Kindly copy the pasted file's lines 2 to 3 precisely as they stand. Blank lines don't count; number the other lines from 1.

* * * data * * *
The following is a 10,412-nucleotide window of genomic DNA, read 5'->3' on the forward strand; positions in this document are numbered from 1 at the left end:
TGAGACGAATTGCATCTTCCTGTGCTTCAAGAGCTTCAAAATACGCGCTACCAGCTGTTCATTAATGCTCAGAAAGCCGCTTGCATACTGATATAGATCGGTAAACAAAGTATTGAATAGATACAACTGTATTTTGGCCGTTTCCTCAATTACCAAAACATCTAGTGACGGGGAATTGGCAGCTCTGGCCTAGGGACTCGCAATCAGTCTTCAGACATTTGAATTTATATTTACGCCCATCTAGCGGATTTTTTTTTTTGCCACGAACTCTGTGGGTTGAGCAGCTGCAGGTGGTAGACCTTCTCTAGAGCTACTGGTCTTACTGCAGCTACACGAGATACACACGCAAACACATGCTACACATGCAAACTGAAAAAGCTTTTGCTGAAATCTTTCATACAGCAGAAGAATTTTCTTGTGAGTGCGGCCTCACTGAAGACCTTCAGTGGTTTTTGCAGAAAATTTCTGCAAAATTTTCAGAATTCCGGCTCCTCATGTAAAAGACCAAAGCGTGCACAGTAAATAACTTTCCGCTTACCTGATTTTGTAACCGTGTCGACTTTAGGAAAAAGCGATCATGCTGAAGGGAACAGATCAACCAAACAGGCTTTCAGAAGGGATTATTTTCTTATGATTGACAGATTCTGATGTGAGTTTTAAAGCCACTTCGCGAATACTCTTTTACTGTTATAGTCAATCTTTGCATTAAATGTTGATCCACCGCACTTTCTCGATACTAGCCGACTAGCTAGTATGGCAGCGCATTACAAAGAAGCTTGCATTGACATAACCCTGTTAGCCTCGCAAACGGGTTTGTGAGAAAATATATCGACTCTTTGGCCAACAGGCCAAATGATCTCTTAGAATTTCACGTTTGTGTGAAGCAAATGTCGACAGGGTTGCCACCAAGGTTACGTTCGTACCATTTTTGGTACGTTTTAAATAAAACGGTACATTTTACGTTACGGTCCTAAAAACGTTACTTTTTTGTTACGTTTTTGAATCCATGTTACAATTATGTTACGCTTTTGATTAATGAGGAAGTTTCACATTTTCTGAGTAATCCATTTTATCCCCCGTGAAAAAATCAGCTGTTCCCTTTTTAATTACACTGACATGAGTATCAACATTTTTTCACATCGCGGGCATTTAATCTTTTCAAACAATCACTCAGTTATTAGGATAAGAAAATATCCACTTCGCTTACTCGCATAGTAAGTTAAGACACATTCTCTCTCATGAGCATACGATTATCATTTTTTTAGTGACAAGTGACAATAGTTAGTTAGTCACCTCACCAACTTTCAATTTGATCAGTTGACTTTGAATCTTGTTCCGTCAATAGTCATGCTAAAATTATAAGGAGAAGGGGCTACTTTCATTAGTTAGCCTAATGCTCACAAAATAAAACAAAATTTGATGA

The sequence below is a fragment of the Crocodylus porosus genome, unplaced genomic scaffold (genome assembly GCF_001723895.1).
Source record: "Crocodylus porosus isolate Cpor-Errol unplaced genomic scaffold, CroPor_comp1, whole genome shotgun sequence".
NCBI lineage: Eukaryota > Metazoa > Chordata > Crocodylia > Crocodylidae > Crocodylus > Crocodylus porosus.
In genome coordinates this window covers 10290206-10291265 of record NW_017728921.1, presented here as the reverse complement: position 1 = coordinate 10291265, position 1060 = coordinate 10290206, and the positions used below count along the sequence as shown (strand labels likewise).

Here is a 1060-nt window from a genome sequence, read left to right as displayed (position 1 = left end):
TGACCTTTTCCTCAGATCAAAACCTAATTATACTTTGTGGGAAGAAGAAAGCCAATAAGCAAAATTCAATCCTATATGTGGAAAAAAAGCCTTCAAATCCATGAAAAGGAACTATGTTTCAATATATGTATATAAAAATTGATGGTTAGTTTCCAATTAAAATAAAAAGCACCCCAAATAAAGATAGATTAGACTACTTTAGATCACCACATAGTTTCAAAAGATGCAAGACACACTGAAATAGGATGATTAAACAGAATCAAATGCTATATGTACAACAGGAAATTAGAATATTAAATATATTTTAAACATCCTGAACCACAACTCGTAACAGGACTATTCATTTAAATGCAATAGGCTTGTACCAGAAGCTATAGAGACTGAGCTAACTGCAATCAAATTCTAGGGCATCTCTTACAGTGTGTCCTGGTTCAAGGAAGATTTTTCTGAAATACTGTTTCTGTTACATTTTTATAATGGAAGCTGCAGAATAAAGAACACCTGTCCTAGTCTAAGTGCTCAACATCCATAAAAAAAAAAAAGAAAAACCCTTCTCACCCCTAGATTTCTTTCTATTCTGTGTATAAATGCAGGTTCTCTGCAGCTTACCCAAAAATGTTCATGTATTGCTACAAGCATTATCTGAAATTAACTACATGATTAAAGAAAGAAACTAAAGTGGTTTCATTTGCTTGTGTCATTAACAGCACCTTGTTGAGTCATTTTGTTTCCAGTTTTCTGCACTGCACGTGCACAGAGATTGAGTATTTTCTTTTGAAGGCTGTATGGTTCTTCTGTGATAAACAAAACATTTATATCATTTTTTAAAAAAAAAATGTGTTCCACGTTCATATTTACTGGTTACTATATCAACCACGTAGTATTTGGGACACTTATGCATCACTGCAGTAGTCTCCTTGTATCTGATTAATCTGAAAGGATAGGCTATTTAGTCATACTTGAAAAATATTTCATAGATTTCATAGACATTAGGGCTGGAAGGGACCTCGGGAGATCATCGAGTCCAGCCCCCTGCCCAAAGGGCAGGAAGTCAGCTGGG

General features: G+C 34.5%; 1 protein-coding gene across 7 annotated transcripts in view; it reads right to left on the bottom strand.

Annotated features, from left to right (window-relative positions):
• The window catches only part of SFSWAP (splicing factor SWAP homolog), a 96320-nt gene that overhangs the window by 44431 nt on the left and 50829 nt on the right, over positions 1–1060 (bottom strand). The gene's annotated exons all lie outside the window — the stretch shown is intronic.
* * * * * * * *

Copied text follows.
TGAGACGAATTGCATCTTCCTGTGCTTCAAGAGCTTCAAAATACGCGCTACCAGCTGTTCATTAATGCTCAGAAAGCCGCTTGCATACTGATATAGATCGGTAAACAAAGTATTGAATAGATACAACTGTATTTTGGCCGTTTCCTCAATTACCAAAACATCTAGTGACGGGGAATTGGCAGCTCTGGCCTAGGGACTCGCAATCAGTCTTCAGACATTTGAATTTATATTTACGCCCATCTAGCGGATTTTTTTTTTTGCCACGAACTCTGTGGGTTGAGCAGCTGCAGGTGGTAGACCTTCTCTAGAGCTACTGGTCTTACTGCAGCTACACGAGATACACACGCAAACACATGCTACACATGCAAACTGAAAAAGCTTTTGCTGAAATCTTTCATACAGCAGAAGAATTTTCTTGTGAGTGCGGCCTCACTGAAGACCTTCAGTGGTTTTTGCAGAAAATTTCTGCAAAATTTTCAGAATTCCGGCTCCTCATGTAAAAGACCAAAGCGTGCACAGTAAATAACTTTCCGCTTACCTGATTTTGTAACCGTGTCGACTTTAGGAAAAAGCGATCATGCTGAAGGGAACAGATCAACCAAACAGGCTTTCAGAAGGGATTATTTTCTTATGATTGACAGATTCTGATGTGAGTTTTAAAGCCACTTCGCGAATACTCTTTTACTGTTATAGTCAATCTTTGCATTAAATGTTGATCCACCGCACTTTCTCGATACTAGCCGACTAGCTAGTATGGCAGCGCATTACAAAGAAGCTTGCATTGACATAACCCTGTTAGCCTCGCAAACGGGTTTGTGAGAAAATATATCGACTCTTTGGCCAACAGGCCAAATGATCTCTTAGAATTTCACGTTTGTGTGAAGCAAATGTCGACAGGGTTGCCACCAAGGTTACGTTCGTACCATTTTTGGTACGTTTTAAATAAAACGGTACATTTTACGTTACGGTCCTAAAAACGTTACTTTTTTGTTACGTTTTTGAATCCATGTTACAATTATGTTACGCTTTTGATTAATGAGGAAGTTTCACATTTTCTGAGTAATCCATTTTATCCCCCGTGAAAAAATCAGCTGTTCCCTTTTTAATTACACTGACATGAGTATCAACATTTTTTCACATCGCGGGCATTTAATCTTTTCAAACAATCACTCAGTTATTAGGATAAGAAAATATCCACTTCGCTTACTCGCATAGTAAGTTAAGACACATTCTCTCTCATGAGCATACGATTATCATTTTTTTAGTGACAAGTGACAATAGTTAGTTAGTCACCTCACCAACTTTCAATTTGATCAGTTGACTTTGAATCTTGTTCCGTCAATAGTCATGCTAAAATTATAAGGAGAAGGGGCTACTTTCATTAGTTAGCCTAATGCTCACAAAATAAAACAAAATTTGATGA

The sequence below is a fragment of the Crocodylus porosus genome, unplaced genomic scaffold (genome assembly GCF_001723895.1).